Lately, one of the hottest topics in the news is a northeast region of Spain fighting for its independence. This area, known as Catalonia, home of Barcelona, is Spain’s wealthiest, most productive, and possibly most important region. But instead of hearing the sounds of harmony and unification in the streets, civilians are hearing something much more rogue – a revolution.
To those who are taking or have taken AP European History, the story of Catalonia may be familiar; in 1150 AD, Catalonia was indeed independent. But after the marriage of King Ferdinand of Aragon and Queen Isabella of Castile, Catalonia became a part of Spain. From them on, however, Catalonia kept a multitude of its power by demonstrating separatism. While most kings sought to appoint Spanish laws and language on the region, most withdrew once they realized the power of the Catalan separatism. Francisco Franco, however, had other plans. Ruling as a military dictator up to 1975, Franco had no tolerance for the rebelling Catalans. He took complete control over the region in 1938, near the beginning of his dictatorship.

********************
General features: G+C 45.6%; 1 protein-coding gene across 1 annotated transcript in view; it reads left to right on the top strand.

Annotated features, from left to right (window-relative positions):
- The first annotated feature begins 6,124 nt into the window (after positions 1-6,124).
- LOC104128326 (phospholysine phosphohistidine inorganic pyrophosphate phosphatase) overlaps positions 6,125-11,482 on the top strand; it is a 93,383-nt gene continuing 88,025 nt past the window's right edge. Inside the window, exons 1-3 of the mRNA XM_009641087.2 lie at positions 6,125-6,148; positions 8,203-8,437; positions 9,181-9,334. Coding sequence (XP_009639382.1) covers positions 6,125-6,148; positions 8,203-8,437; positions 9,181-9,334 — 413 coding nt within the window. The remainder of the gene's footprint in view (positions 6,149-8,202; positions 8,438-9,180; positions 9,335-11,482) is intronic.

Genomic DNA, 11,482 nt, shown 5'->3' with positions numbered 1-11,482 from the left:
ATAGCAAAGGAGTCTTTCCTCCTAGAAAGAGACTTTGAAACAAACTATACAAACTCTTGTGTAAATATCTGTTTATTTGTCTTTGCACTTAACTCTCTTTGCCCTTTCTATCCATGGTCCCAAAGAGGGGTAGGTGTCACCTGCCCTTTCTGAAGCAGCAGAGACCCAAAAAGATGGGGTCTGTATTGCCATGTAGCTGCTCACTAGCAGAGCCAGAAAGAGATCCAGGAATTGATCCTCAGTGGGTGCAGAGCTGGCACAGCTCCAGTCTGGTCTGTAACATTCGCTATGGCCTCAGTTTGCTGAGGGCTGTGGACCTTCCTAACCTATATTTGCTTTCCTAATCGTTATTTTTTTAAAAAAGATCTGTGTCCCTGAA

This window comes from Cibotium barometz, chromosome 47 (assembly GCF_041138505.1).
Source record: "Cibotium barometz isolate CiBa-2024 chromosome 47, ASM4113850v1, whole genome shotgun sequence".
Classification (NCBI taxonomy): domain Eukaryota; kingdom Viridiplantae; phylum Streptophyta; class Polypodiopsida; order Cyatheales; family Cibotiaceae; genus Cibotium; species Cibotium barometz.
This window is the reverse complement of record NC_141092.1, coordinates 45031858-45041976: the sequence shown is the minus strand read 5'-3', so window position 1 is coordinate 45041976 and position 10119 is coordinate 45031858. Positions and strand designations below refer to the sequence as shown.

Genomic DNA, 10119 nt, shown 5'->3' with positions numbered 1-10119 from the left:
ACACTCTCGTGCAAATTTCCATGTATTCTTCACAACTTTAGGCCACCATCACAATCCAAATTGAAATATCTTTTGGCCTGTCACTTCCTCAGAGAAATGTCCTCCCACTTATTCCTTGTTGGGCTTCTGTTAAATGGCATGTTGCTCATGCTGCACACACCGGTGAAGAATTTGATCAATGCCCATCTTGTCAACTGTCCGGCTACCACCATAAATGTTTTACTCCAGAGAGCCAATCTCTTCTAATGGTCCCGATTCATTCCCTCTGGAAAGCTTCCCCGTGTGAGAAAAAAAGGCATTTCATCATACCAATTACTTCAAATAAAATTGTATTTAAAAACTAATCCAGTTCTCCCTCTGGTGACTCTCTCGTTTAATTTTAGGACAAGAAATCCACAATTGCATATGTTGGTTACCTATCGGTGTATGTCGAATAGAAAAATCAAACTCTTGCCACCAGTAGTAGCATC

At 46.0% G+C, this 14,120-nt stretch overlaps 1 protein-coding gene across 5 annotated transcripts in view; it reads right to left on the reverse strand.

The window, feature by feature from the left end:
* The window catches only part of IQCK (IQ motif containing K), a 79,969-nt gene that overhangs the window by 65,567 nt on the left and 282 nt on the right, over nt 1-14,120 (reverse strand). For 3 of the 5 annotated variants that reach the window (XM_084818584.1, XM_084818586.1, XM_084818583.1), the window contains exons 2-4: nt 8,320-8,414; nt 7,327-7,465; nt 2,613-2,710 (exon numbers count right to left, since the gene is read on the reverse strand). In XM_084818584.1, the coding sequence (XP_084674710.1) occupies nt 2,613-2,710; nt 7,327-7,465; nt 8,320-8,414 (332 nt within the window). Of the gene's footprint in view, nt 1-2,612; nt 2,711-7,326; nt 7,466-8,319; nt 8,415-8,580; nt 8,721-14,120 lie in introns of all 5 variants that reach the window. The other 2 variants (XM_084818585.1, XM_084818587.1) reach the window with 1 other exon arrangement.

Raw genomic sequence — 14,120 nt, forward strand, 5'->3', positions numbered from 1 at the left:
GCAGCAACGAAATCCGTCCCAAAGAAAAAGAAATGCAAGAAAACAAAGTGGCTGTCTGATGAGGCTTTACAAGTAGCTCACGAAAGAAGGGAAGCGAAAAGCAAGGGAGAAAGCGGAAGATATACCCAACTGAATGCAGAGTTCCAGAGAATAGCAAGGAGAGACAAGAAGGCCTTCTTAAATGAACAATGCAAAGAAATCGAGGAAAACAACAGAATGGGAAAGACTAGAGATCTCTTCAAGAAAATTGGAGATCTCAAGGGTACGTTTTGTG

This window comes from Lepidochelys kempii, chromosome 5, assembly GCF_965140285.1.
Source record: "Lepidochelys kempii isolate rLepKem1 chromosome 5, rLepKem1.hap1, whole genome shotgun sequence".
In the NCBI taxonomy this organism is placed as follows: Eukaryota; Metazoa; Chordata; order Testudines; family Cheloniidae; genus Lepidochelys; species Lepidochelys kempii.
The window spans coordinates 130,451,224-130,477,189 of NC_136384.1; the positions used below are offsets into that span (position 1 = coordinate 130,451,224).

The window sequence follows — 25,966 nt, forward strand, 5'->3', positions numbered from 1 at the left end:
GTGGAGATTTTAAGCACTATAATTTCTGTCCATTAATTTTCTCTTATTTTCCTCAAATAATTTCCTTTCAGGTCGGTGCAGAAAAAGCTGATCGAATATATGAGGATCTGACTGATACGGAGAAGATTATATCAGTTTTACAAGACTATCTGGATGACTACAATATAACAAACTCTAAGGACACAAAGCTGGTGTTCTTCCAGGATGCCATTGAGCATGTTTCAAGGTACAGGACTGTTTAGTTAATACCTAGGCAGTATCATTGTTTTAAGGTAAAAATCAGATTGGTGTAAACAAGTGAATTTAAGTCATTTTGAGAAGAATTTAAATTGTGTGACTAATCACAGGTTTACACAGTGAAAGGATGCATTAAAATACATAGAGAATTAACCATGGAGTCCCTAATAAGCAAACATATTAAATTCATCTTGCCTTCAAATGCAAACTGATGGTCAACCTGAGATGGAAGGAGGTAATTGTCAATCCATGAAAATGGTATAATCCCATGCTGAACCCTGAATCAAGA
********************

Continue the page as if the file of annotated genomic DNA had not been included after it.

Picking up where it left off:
In 1978, with democracy established once more in Spain, Catalonia was able to practice their own laws, language, and start their track to freedom again. It was not until recently when the call to freedom blew out of proportion.
On September 6th, the Catalan parliament enacted its own law set in a vote of whether or not they wanted Catalonia to become its own republic; the law passed with astounding results. The Catalan President, Carles Puigdemont himself signed the referendum bill almost immediately due to the strong beliefs on how the region should be its own body.
Without much surprise, this settles badly with the rest of Spain. Since Catalonia is in fact the economic powerhouse of Spain, if the region became its own Nation, it could have the power to significantly cripple Spain’s government. Prime Minister Rajoy simply refused the referendum as a whole, and condemned the vote as illegal. Many Catalan officials were arrested due to the uprising, and any information spread about the referendum and election were abandoned promptly. Rajoy deeming the election illegal has caused around 1,000 Catalan people to be wounded or injured by the Spanish police.
Although many are fearful of the threats, even more are designing strikes, rebels, and protests to promote Catalonia and the concept of independence.